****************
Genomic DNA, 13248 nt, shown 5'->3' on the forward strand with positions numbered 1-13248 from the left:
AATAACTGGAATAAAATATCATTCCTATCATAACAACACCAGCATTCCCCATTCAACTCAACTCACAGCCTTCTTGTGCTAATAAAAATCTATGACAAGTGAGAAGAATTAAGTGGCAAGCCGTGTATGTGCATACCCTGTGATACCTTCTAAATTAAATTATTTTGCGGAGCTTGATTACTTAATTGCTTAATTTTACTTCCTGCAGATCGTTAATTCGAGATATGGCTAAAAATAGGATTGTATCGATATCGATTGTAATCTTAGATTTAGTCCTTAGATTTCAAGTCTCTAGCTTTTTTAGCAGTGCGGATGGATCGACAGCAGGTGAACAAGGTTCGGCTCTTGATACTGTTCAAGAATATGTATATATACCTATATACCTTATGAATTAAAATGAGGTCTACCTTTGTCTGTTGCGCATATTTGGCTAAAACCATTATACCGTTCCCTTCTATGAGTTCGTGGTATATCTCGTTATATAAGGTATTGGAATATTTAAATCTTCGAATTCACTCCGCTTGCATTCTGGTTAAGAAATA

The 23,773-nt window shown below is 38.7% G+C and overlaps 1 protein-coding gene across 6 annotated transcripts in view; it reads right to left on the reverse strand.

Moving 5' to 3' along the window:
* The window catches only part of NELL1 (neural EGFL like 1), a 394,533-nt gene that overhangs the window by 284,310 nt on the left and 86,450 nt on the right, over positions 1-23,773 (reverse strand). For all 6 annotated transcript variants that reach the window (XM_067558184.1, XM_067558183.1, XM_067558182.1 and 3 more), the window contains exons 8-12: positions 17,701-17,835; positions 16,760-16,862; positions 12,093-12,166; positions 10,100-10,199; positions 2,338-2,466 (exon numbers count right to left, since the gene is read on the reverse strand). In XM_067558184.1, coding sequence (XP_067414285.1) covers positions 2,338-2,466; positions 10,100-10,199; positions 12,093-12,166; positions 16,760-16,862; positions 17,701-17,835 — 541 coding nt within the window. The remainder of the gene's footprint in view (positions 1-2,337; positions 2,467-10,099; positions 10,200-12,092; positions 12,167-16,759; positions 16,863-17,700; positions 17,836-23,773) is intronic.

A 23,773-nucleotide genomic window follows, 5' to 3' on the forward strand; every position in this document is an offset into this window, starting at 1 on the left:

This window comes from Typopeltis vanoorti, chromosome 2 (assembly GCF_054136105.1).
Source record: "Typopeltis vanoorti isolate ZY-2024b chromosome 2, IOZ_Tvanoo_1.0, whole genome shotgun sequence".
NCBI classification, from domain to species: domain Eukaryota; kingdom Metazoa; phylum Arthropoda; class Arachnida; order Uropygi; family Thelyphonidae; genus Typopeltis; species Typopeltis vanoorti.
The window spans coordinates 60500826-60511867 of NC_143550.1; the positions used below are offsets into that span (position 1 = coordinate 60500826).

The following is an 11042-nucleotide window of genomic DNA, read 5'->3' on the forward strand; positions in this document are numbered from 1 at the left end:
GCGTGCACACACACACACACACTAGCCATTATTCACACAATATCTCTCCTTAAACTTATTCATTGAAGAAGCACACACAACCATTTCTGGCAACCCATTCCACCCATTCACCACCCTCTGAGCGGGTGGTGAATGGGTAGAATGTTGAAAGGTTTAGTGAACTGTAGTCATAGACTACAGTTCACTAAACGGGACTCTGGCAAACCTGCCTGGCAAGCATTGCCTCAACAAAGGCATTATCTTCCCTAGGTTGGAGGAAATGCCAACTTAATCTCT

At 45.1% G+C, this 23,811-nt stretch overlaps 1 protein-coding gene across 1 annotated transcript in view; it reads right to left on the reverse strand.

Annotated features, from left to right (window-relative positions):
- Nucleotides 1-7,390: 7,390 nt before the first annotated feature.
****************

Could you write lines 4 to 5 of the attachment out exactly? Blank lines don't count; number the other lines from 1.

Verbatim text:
Moving 5' to 3' along the window:
* The window catches only part of NELL1 (neural EGFL like 1), a 394,533-nt gene that overhangs the window by 284,310 nt on the left and 86,450 nt on the right, over positions 1-23,773 (reverse strand). For all 6 annotated transcript variants that reach the window (XM_067558184.1, XM_067558183.1, XM_067558182.1 and 3 more), the window contains exons 8-12: positions 17,701-17,835; positions 16,760-16,862; positions 12,093-12,166; positions 10,100-10,199; positions 2,338-2,466 (exon numbers count right to left, since the gene is read on the reverse strand). In XM_067558184.1, coding sequence (XP_067414285.1) covers positions 2,338-2,466; positions 10,100-10,199; positions 12,093-12,166; positions 16,760-16,862; positions 17,701-17,835 — 541 coding nt within the window. The remainder of the gene's footprint in view (positions 1-2,337; positions 2,467-10,099; positions 10,200-12,092; positions 12,167-16,759; positions 16,863-17,700; positions 17,836-23,773) is intronic.